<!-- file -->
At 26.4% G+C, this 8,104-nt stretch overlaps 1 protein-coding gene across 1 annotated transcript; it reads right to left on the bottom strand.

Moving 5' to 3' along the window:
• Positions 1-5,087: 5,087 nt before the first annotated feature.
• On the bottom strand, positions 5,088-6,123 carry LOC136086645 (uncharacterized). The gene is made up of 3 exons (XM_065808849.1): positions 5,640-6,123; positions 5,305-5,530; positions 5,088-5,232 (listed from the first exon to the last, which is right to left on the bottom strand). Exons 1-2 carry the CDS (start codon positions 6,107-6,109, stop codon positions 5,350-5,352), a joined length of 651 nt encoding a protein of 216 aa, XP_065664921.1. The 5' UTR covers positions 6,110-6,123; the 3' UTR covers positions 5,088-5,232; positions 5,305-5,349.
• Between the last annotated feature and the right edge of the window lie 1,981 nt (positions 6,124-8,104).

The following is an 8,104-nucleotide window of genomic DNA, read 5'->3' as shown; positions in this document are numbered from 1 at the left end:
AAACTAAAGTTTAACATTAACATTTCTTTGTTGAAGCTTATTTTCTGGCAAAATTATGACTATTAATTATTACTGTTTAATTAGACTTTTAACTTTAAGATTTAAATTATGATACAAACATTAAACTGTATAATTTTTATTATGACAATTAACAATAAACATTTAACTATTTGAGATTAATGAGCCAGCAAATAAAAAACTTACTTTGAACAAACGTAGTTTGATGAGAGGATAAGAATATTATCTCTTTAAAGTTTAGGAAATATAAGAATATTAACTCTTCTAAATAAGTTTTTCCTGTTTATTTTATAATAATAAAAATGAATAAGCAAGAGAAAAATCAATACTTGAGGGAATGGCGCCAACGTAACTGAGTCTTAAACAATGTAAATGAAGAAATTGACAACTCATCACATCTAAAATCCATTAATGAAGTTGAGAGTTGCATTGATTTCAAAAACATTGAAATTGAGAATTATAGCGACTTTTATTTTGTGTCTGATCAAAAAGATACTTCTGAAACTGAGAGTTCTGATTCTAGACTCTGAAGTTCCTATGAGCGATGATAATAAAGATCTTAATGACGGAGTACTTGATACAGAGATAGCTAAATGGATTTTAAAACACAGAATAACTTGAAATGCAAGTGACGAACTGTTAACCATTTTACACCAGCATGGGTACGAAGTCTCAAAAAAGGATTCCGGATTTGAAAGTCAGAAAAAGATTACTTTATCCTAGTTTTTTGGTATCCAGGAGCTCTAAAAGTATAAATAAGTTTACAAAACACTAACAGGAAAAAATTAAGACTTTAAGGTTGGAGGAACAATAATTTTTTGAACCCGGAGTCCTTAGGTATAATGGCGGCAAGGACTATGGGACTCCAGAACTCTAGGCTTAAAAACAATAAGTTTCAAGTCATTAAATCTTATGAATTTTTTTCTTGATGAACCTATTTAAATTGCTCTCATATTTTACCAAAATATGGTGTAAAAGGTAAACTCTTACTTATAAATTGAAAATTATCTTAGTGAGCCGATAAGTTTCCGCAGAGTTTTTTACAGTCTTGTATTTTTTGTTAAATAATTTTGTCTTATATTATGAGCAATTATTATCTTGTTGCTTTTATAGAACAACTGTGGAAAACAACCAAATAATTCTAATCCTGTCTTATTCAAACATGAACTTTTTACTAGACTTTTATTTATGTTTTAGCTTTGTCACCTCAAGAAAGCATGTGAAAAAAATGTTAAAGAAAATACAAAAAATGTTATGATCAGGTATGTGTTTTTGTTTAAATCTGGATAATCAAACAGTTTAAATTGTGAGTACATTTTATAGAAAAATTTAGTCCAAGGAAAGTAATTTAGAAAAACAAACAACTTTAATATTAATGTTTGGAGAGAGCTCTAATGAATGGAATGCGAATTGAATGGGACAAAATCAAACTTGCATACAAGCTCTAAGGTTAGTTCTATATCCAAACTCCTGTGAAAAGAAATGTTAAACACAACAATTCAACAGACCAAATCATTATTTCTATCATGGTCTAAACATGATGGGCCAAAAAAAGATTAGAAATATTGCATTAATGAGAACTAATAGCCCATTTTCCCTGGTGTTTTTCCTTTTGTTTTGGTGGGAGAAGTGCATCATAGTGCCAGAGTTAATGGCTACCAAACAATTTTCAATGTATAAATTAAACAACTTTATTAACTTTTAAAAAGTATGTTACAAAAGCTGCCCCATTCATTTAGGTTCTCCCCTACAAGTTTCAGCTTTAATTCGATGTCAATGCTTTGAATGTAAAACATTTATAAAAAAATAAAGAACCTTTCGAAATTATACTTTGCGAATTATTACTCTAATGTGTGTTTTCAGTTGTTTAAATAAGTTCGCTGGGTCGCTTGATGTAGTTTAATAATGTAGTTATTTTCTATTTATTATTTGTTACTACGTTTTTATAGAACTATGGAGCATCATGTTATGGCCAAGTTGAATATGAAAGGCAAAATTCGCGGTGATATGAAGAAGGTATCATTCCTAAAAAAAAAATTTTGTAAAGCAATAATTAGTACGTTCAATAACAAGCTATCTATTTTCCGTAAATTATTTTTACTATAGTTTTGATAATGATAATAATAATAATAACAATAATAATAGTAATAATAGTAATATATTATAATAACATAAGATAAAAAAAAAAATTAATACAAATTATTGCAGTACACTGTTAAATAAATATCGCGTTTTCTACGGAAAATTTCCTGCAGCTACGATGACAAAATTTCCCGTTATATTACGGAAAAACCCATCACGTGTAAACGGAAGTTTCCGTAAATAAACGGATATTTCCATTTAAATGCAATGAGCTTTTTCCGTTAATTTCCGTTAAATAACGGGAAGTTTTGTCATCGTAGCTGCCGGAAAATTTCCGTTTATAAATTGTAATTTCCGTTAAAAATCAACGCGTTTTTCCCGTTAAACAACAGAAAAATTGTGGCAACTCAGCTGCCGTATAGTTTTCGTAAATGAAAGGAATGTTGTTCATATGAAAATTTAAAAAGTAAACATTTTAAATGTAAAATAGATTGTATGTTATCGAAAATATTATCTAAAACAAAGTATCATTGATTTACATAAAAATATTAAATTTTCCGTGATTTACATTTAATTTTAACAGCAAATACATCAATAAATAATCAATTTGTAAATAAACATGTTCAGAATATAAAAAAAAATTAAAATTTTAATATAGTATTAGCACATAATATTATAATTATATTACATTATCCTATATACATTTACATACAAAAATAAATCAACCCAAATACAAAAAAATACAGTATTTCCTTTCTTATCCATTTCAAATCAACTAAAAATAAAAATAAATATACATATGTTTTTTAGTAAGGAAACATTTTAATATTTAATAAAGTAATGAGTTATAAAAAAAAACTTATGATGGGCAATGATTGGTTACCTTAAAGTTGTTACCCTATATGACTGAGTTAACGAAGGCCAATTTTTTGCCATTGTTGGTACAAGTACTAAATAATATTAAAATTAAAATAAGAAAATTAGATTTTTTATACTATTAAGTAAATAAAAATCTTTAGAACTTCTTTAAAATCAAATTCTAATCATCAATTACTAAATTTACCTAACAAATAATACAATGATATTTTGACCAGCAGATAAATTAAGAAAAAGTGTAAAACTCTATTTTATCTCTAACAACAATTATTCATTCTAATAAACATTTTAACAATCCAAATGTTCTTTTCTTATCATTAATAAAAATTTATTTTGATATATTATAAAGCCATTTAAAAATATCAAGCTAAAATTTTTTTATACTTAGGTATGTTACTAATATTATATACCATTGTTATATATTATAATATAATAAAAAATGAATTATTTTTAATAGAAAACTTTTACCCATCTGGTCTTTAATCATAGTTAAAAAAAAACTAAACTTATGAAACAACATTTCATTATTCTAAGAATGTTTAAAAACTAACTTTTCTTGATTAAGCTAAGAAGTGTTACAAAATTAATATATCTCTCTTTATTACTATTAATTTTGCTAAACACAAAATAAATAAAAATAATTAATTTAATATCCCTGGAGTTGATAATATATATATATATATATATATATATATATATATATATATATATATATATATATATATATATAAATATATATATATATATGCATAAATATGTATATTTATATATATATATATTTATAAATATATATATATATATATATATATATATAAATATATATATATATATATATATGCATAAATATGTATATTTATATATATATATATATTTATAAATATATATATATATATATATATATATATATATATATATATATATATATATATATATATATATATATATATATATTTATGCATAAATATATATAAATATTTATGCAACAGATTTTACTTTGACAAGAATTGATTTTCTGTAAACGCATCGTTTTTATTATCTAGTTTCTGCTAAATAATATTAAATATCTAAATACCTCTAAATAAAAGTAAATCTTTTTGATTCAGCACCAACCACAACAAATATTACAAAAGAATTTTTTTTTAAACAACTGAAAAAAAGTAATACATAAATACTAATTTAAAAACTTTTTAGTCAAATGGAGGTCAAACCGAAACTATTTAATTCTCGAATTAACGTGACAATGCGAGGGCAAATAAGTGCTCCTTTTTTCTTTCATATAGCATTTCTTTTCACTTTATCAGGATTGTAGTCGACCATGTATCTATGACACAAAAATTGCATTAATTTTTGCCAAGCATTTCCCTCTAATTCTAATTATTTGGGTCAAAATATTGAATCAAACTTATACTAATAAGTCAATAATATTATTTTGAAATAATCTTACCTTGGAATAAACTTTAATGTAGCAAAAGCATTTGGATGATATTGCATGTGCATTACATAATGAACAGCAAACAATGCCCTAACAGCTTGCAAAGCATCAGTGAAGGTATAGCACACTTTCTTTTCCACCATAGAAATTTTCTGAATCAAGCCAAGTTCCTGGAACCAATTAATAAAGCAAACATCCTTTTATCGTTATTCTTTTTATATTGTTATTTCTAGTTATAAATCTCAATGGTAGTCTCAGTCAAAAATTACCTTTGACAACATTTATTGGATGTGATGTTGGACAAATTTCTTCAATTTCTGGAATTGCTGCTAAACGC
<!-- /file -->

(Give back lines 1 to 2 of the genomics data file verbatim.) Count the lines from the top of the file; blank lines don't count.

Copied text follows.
At 26.4% G+C, this 8,104-nt stretch overlaps 1 protein-coding gene across 1 annotated transcript; it reads right to left on the bottom strand.

Moving 5' to 3' along the window: